Dear Readers, I fear that we have neither the knowledge nor the wisdom to comment on the current situation; or the capacity to disregard the current health crisis and go on with business as usual. In the time we get outside of additional lockdown related tasks, our minds are completely occupied with trying to make […]
Hello ! Preparing our posts is taking a bit longer than usual. Please stay tuned to our blog for an upcoming essay in the next week. For today we are leaving you with this thought.
Part 2 of our review of the Netflix documentary series ‘Babies’ The is the second in the two-part review of the series ‘Babies’. In this post, we examine some scientific claims and ethical concerns related to research with children and their families by taking the first episode on ‘Love’. You can revisit our previous post […]
With the buzz around us about the closure of playschools, and concerns about how to keep children ‘entertained and occupied’ we thought this video would provide some inspiration. 🥰 Thanks to Deepa Chawla for the video fresh from the field. Taken somewhere in rural northern india 17th March, 2020.
Dear readers, we had planned on posting the second review of the Netflix documentary Babies titled “Love in the time of Infancy”, but plans changed. We became a little fatigued with viewing MRI scans and hearing about Oxytocin levels as “evidence for the existence of love” between babies and parents, and the essay is as […]
A Review of the Netflix Documentary Series ‘Babies’ Part 1: Introduction and overview At the outset let me declare that a detailed review of ‘Babies’ will cover more than one essay because there is just so much to write. A single post would be fatiguing to read through, and I want to keep focus on […]
Jokes children tell Humour is deeply cultural and it relates to the ways in which we learn to understand comedy. A great deal of shared cultural knowledge is required to grasp the meaning of jokes. Apart from cultural patterns, there are important differences in what is seen as funny at different ages. Whereas a baby […]
In todays cutting chai we bring to you one of our favourite characters Calvin and Hobbes. Cartoonist Bill Watterson created incorrigible Calvin and his teddy friend Hobbes who often comes alive on Calvin’s adventures in 1985. Since then Calvin and Hobbes has given us plenty laughters, giggles and moments to introspect and reflect. There are […]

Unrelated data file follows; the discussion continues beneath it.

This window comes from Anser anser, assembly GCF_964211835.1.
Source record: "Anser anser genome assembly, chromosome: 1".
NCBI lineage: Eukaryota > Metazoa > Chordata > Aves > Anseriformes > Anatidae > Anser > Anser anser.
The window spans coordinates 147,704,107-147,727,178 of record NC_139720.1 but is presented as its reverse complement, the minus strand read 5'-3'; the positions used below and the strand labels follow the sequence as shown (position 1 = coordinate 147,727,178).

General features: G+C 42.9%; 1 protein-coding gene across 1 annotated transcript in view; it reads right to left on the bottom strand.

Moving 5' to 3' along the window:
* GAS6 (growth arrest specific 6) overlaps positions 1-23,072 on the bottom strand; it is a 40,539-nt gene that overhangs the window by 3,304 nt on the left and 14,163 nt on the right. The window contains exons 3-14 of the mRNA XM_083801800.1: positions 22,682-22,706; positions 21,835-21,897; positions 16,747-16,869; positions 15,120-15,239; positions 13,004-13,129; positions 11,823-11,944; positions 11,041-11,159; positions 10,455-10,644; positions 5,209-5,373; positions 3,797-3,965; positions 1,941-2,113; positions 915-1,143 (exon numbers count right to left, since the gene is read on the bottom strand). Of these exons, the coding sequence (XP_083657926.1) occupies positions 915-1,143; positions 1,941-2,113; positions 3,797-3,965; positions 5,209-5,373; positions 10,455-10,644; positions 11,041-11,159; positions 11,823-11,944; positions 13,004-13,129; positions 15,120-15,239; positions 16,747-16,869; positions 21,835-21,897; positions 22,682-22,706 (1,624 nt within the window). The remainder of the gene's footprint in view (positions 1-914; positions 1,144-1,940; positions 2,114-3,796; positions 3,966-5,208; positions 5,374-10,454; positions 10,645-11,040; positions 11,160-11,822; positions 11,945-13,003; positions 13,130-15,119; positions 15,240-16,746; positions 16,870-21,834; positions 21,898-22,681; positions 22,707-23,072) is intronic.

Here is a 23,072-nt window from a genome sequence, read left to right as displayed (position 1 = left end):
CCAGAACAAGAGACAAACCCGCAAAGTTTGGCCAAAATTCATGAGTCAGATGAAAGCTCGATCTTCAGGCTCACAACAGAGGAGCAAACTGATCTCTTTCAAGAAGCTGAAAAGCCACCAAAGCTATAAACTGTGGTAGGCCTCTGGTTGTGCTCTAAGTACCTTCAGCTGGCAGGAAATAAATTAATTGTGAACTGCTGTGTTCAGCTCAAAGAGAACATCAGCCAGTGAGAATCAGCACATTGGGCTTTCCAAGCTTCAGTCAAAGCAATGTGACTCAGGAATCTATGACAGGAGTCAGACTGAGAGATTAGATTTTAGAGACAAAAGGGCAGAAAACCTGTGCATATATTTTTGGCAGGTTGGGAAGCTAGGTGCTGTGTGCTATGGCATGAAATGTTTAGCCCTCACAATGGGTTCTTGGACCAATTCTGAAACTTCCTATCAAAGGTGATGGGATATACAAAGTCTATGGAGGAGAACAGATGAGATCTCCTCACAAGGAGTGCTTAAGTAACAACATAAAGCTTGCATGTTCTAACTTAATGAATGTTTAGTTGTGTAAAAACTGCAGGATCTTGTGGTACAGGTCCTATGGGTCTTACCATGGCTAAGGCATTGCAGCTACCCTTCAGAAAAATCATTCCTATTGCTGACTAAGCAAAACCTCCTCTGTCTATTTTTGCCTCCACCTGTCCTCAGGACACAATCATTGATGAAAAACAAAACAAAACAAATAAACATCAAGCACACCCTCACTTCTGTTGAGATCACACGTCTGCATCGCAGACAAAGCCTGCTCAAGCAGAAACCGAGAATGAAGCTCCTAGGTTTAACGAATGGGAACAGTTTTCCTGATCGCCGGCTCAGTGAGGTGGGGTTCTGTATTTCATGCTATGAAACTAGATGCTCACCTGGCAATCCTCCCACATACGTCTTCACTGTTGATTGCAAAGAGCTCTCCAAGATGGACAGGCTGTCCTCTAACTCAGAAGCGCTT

The place of artistic expression in young children’s lives Reshu’s little niece is almost five. She has a strong sense of what she likes and is particularly creative with sketching. She is the younger of two sisters and displays a fiercely independent sense of her five-year old self. Reshu lives nearby with her own daughter […]
When and how should young children be permitted to handle cash? Is it even necessary anymore? This question is not easy to answer, and we had a hard time constructing today’s essay around this question. As concerned adults, we often struggle with the sequence and pace of bringing the outside world into children’s lives, sometimes delaying or even denying the entry of unfavourable events or difficult themes. This also raises concerns about overprotection and isolation, the consequences of which can be equally frightening. One important decision relates to handling cash, and children can learn a lot from the ways in which money is used around them. As our economies move further away from direct cash exchanges, conversations about money and related process like profit, loss, value and probability are also affected. In this post, we invite you to a discussion around an observation Vishwas Raj made during our Himalayan Chai project, and welcome your comments regarding card-games and young children.
Fungibility is defined as the property of a commodity, the components of which are essentially interchangeable. Although the term is most used in the fields of economics and engineering, it has recently become a personal favourite for many reasons. An important one is its possible applicability to human relationships. In this essay, I use it to discuss a quality of mothering.